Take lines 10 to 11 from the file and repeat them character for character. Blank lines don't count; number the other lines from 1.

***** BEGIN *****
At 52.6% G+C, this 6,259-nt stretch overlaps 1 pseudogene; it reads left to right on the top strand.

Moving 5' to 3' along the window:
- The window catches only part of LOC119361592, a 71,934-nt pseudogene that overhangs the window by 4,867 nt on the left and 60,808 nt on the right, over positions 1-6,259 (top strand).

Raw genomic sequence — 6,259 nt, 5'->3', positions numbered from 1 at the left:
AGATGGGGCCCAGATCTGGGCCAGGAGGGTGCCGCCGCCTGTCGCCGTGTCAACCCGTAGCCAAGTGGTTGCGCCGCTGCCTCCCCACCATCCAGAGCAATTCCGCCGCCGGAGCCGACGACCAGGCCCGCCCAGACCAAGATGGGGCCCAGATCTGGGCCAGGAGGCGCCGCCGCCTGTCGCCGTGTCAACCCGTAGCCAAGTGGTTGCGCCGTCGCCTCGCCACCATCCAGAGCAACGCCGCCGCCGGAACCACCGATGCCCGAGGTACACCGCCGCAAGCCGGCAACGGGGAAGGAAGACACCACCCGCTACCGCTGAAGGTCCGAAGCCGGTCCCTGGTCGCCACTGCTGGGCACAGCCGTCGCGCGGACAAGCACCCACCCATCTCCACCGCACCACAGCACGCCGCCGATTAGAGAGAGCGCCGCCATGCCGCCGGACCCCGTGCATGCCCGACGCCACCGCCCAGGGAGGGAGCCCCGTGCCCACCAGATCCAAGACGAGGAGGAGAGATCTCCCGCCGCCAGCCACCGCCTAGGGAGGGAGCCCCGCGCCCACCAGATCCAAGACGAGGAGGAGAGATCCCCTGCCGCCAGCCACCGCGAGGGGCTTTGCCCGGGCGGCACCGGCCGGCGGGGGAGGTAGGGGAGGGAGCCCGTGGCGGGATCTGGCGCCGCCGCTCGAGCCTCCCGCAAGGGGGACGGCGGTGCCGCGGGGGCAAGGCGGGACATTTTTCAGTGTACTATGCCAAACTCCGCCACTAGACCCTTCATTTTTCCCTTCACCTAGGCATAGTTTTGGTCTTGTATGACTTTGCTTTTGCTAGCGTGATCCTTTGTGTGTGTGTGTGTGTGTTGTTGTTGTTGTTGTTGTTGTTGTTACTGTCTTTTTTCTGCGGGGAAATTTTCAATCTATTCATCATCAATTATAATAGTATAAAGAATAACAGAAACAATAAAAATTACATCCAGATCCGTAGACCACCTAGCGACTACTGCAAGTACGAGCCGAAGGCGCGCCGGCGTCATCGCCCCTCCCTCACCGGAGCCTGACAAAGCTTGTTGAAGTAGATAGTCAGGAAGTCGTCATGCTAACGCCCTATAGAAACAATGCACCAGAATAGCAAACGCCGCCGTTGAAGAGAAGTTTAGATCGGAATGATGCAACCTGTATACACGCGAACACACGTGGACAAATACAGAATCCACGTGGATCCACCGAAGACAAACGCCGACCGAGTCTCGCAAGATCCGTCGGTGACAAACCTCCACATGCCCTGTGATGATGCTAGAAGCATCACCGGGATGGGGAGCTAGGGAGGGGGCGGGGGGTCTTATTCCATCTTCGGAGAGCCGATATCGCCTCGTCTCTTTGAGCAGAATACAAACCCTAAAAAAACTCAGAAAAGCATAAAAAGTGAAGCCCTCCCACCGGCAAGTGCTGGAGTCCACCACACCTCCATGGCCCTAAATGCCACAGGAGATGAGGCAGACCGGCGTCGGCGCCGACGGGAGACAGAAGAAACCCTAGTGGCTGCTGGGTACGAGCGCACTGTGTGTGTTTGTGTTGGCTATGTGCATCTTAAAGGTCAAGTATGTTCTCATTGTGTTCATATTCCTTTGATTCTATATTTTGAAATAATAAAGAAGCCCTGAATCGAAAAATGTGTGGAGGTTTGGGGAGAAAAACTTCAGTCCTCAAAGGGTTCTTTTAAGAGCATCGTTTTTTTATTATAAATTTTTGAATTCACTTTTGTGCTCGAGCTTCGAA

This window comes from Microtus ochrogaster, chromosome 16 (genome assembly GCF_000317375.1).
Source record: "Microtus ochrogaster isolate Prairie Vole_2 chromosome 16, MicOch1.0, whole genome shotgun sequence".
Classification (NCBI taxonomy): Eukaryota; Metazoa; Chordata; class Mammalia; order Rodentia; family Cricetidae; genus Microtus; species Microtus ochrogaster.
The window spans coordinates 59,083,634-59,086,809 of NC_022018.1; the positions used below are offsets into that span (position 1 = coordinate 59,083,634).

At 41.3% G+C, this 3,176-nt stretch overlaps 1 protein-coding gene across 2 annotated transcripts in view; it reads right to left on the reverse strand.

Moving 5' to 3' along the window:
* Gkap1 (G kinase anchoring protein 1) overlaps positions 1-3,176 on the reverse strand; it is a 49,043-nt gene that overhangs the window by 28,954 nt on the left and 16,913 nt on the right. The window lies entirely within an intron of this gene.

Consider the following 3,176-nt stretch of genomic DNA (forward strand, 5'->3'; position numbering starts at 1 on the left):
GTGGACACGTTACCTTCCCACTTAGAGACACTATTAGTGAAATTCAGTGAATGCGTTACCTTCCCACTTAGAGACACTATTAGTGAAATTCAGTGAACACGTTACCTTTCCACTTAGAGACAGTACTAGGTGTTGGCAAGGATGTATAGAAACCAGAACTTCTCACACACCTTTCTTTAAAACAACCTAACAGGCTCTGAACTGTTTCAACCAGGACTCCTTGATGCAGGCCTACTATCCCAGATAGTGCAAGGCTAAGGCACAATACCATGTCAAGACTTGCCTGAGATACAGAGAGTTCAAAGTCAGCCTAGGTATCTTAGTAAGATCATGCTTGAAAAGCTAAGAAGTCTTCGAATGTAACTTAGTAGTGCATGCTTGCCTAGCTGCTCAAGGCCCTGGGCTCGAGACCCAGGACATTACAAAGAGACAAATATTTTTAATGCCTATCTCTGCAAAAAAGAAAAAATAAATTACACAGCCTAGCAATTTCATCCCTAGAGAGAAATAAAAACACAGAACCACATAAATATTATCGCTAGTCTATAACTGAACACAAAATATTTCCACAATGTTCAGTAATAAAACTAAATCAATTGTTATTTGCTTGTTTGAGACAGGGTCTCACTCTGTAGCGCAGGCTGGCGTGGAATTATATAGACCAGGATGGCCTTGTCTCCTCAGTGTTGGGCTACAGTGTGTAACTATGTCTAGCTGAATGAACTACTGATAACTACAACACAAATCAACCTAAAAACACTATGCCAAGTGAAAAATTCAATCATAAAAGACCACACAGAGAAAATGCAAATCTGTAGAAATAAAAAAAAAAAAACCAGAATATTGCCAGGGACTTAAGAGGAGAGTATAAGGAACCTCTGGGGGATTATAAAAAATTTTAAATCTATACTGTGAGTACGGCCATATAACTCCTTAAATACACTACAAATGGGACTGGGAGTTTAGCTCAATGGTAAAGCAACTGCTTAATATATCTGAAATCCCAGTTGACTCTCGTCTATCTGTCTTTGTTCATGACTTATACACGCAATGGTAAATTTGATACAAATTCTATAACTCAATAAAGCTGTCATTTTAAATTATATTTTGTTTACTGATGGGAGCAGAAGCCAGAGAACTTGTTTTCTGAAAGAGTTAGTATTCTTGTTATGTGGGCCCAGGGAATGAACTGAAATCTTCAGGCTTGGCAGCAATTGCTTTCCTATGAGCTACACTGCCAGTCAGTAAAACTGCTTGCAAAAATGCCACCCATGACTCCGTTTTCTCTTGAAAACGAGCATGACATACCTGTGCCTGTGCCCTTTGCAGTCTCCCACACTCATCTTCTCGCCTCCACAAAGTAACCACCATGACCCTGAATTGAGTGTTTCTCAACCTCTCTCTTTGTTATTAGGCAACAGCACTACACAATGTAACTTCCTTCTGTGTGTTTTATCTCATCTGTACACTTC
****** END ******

At 41.3% G+C, this 3,176-nt stretch overlaps 1 protein-coding gene across 2 annotated transcripts in view; it reads right to left on the reverse strand.

Moving 5' to 3' along the window: